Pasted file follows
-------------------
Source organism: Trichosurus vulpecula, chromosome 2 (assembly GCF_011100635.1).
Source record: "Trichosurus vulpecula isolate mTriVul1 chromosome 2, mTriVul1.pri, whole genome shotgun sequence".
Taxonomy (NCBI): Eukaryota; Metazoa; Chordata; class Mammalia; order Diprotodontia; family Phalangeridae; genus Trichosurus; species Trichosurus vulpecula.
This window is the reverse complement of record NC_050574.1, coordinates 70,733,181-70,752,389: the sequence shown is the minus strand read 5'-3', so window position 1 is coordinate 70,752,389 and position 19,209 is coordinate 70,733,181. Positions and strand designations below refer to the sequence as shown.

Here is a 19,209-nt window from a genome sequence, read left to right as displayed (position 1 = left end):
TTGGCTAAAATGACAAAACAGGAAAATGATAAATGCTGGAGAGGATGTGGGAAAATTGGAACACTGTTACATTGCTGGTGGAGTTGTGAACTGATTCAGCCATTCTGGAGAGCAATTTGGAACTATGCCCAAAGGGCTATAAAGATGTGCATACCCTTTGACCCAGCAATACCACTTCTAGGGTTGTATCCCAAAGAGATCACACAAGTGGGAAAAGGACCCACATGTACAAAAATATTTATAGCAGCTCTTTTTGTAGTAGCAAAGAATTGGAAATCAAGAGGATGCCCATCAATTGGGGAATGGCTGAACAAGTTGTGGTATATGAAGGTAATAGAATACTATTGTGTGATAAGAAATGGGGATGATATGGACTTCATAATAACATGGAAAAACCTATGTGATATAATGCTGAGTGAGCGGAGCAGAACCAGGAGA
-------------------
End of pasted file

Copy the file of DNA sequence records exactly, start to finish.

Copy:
Source organism: Trichosurus vulpecula, chromosome 2 (assembly GCF_011100635.1).
Source record: "Trichosurus vulpecula isolate mTriVul1 chromosome 2, mTriVul1.pri, whole genome shotgun sequence".
Taxonomy (NCBI): Eukaryota; Metazoa; Chordata; class Mammalia; order Diprotodontia; family Phalangeridae; genus Trichosurus; species Trichosurus vulpecula.
This window is the reverse complement of record NC_050574.1, coordinates 70,733,181-70,752,389: the sequence shown is the minus strand read 5'-3', so window position 1 is coordinate 70,752,389 and position 19,209 is coordinate 70,733,181. Positions and strand designations below refer to the sequence as shown.

Here is a 19,209-nt window from a genome sequence, read left to right as displayed (position 1 = left end):
TTGGCTAAAATGACAAAACAGGAAAATGATAAATGCTGGAGAGGATGTGGGAAAATTGGAACACTGTTACATTGCTGGTGGAGTTGTGAACTGATTCAGCCATTCTGGAGAGCAATTTGGAACTATGCCCAAAGGGCTATAAAGATGTGCATACCCTTTGACCCAGCAATACCACTTCTAGGGTTGTATCCCAAAGAGATCACACAAGTGGGAAAAGGACCCACATGTACAAAAATATTTATAGCAGCTCTTTTTGTAGTAGCAAAGAATTGGAAATCAAGAGGATGCCCATCAATTGGGGAATGGCTGAACAAGTTGTGGTATATGAAGGTAATAGAATACTATTGTGTGATAAGAAATGGGGATGATATGGACTTCATAATAACATGGAAAAACCTATGTGATATAATGCTGAGTGAGCGGAGCAGAACCAGGAGA